For code of conduct and falsifying fact issues within a committee, after raising it to the chair of the Board, no resolution was achieved. Where is the next authority to report such issues? Any organization governing nonprofit organizations?
You don't say what role you play within the organization, but assuming you are a member of the Board and you have not been able to resolve the issue through discussion with the falsifiers, the committee, or the chair of the Board, the next step is to raise the issue with the full Board. (If the organization has voting members and you fail to get resolution from the Board, you might want to take it up with the members.) If these efforts fail, you may have a potential lawsuit if there has been a violation of bylaws or formal policies, or a complaint to the District Attorney or Attorney General if there has been a violation of the law. You want to be very careful about either of these courses of action, however, because they can be costly and diverting, and because the publicity can seriously damage the organization and its mission.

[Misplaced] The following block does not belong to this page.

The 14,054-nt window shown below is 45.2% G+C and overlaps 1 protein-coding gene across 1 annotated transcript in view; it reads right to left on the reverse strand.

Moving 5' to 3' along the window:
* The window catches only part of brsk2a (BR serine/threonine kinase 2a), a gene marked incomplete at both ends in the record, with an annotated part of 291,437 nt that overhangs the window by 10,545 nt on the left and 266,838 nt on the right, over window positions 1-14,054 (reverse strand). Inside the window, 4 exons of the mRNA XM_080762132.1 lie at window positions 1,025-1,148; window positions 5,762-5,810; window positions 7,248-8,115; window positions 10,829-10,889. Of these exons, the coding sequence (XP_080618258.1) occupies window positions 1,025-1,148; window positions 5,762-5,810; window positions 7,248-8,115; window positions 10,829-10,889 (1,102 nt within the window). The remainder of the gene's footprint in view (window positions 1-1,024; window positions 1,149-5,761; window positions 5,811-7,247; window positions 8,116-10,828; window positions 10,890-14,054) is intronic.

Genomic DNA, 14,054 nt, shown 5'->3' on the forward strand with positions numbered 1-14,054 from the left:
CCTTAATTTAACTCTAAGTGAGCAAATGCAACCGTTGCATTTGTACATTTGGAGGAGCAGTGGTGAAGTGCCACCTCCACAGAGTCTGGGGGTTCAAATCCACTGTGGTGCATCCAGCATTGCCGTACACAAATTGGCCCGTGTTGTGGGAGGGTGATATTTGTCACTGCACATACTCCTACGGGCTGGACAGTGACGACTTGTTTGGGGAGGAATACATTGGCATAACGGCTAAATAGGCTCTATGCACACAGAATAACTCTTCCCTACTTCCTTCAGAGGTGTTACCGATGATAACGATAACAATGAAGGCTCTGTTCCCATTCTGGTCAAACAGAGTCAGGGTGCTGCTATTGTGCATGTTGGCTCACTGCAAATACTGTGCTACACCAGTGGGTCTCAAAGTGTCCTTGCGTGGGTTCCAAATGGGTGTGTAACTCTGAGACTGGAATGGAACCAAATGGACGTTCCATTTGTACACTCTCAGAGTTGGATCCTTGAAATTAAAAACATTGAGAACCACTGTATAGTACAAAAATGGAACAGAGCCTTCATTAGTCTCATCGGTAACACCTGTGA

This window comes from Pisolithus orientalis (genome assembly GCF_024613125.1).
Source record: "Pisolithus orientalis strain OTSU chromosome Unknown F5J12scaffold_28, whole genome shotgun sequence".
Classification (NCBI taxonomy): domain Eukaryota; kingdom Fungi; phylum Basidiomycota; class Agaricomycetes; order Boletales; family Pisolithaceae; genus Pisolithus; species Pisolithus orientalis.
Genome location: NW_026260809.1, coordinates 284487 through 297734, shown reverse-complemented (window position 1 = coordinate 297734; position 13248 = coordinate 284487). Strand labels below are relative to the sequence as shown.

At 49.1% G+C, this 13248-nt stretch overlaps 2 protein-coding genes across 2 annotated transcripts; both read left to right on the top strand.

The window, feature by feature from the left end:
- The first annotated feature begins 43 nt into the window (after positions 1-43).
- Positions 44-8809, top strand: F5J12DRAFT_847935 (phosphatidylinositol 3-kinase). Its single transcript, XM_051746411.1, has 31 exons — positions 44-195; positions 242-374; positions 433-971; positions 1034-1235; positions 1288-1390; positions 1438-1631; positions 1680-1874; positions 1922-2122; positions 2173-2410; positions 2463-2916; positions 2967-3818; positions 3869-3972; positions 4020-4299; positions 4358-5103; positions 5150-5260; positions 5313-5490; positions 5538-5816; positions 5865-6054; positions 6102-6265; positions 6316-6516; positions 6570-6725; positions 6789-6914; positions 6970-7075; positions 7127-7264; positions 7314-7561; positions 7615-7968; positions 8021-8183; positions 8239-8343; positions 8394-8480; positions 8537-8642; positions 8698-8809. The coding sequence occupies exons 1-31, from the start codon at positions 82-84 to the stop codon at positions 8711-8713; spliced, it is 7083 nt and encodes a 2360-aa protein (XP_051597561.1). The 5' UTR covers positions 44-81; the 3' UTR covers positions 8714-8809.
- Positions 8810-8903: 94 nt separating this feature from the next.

Assuming that your organization is not part of a system of other organizations, there is no organization that governs nonprofits generally, and the Attorney General is usually the only outsider with power to legally enforce proper governance. If none of these suggestions is appropriate or effective, at the very least you will want to record your dissent in the Board minutes if you disagree with any action taken on the basis of this falsification. You may ultimately have to decide whether the infraction is so significant that you have to resign.
With pressure mounting on nonprofits to consider affiliations with other organizations, this workshop is designed to help you better navigate the world of mergers, acquisitions and affiliations. Unlike the corporate world, there are no financial "matchmakers" to help nonprofits identify successful partners for a merger. Learn more in our pre-recorded webinar.
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